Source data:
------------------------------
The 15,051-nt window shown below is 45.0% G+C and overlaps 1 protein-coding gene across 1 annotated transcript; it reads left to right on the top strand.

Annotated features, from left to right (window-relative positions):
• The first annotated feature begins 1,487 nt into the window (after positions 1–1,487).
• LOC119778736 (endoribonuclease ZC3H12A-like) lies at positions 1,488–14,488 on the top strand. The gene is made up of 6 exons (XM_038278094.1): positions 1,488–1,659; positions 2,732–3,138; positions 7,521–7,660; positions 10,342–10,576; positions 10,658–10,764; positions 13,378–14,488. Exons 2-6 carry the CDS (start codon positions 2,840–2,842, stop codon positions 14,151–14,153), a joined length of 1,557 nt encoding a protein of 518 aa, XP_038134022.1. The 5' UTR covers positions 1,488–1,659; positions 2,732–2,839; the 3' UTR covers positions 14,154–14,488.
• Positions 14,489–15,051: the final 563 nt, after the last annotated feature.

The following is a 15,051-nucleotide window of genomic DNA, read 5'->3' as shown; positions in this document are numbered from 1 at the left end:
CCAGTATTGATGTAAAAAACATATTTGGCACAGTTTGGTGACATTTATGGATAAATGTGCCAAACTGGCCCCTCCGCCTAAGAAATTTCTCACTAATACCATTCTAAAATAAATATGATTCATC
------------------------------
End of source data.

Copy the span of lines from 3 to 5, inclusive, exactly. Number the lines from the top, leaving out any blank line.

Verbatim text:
• The first annotated feature begins 1,487 nt into the window (after positions 1–1,487).
• LOC119778736 (endoribonuclease ZC3H12A-like) lies at positions 1,488–14,488 on the top strand. The gene is made up of 6 exons (XM_038278094.1): positions 1,488–1,659; positions 2,732–3,138; positions 7,521–7,660; positions 10,342–10,576; positions 10,658–10,764; positions 13,378–14,488. Exons 2-6 carry the CDS (start codon positions 2,840–2,842, stop codon positions 14,151–14,153), a joined length of 1,557 nt encoding a protein of 518 aa, XP_038134022.1. The 5' UTR covers positions 1,488–1,659; positions 2,732–2,839; the 3' UTR covers positions 14,154–14,488.
• Positions 14,489–15,051: the final 563 nt, after the last annotated feature.